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Rainwater capture & use project promotes sustainable water management
Southern California faces two key challenges concerning its storm water and water quality management. One is reducing the amount of rainfall that becomes polluted runoff and enters storm drains, streams and oceans. The other is maximizing the amount of storm water that is recharged into local aquifers to offset the large quantities of water that are pumped out by local purveyors.
LA Sanitation – City of Los Angeles partnered with North East Trees, a community-based nonprofit organization, to tackle these challenges with the Garvanza Park Rainwater Capture and Use Project, funded by grants from the city of Los Angeles and the Regional Water Quality Control Board’s Propositions 13 and 40. This project was the recipient of the California Stormwater Quality Assn.’s 2012 Outstanding Best Management Practice (BMP) Implementation Project Award.
Garvanza Park is a public park located in Highland Park in northeast Los Angeles near the Pasadena border. A 48-in. reinforced concrete storm drain pipe passes under the park, carrying all of the water draining from a hilly neighborhood to the Arroyo Seco, a tributary of the Los Angeles River. Typically, this urban storm water runoff, carrying oil and other pollutants of concern that have accumulated on the watershed’s impervious surfaces, travels to the Los Angeles River and reaches the Pacific Ocean near Long Beach.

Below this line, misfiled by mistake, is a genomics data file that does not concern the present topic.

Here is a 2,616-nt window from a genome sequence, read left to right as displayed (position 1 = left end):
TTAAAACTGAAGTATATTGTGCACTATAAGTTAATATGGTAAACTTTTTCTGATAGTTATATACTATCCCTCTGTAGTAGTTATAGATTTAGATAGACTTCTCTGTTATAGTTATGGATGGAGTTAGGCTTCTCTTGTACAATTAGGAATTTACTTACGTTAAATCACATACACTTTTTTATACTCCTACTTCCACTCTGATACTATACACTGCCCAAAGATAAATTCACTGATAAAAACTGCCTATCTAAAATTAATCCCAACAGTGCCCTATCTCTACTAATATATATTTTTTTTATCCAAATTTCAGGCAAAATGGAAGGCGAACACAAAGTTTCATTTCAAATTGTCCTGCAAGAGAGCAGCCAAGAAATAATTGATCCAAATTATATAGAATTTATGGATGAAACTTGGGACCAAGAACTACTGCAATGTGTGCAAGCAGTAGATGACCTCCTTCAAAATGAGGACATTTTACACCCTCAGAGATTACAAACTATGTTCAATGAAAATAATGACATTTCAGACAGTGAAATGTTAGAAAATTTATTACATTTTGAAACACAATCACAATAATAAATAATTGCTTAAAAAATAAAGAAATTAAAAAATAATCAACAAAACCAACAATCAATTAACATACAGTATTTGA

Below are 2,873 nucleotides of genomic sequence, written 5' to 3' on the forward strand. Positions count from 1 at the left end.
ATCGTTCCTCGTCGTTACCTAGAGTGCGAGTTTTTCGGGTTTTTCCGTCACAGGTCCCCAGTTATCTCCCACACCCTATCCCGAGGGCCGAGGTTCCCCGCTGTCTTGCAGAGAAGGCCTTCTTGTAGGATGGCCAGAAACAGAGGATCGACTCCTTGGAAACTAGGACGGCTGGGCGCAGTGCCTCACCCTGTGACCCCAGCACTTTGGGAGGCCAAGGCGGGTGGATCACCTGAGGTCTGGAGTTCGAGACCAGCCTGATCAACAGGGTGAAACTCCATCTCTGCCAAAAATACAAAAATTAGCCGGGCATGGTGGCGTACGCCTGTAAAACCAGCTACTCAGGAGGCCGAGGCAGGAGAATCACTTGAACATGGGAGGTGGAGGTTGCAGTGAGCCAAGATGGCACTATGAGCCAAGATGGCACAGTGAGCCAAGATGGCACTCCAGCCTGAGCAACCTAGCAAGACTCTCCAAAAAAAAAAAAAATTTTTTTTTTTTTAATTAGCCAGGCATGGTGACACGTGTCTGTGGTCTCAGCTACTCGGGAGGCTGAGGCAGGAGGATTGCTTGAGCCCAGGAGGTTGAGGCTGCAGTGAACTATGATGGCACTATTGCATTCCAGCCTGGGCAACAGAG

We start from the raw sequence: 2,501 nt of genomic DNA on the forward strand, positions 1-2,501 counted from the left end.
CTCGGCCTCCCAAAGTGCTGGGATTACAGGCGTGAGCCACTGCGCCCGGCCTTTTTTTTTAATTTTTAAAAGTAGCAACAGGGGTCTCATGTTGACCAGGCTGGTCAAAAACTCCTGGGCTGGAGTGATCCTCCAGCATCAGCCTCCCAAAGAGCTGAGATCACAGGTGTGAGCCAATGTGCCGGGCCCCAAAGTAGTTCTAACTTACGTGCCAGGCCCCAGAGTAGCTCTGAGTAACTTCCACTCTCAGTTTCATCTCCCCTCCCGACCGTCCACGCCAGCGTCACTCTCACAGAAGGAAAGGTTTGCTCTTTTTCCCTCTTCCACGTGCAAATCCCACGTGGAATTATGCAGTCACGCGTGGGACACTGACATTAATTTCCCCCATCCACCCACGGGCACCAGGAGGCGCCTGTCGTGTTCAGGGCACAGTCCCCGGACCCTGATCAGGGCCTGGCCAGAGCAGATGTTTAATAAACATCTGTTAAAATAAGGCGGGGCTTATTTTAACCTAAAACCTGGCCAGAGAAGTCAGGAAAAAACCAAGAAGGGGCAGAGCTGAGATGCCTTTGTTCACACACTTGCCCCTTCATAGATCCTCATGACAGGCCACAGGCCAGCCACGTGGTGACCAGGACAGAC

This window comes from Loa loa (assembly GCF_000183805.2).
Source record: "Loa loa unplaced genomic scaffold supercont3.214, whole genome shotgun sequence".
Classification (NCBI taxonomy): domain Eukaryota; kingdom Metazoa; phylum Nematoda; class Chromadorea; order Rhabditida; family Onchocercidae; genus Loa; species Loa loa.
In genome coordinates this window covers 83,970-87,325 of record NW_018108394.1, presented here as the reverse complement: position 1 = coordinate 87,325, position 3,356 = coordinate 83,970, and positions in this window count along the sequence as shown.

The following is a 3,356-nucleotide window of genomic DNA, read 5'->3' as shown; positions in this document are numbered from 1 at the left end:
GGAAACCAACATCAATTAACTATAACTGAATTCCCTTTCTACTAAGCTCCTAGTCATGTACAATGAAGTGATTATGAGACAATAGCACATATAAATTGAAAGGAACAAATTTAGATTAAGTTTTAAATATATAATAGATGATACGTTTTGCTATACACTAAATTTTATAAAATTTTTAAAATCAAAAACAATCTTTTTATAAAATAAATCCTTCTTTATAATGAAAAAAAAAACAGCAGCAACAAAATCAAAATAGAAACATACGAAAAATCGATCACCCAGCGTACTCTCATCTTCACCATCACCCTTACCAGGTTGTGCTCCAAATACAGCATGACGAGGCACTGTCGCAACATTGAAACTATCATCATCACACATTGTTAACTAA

Compliance & Conservation
According to Vik Bapna, principal of the lead design firm, CWE Corp., the intended functions of the Garvanza Park Rainwater Capture and Use Project are to “enhance the water quality of the Arroyo Seco and Los Angeles River and comply with metals, trash and bacteria total maximum daily loads (TMDLs), provide water conservation benefits including groundwater recharge, reduce the use of potable water and serve as a successful model of a regional BMP project for broad application throughout the Los Angeles region.”
The project intercepts storm water from the existing storm drain and diverts it through a modified offline continuous deflective separation (CDS) pretreatment system that uses a combination of swirl concentration and indirect screening to filter, separate and trap debris, sediment and oil from the storm water runoff. The CDS pretreatment system is efficient and capable of capturing and retaining 100% of floatables. After the storm water is pretreated, it enters a sedimentation basin designed to remove the smaller particles that bypass the CDS system. From the sedimentation basin, the runoff travels to an adjacent retention basin, where a portion is used to irrigate the park’s vegetation during dry months.
This water is further treated by the subsurface irrigation system’s disc filter unit. After the retention basin, additional storm water runoff is retained in an infiltration gallery, where it percolates through the soil into the groundwater table.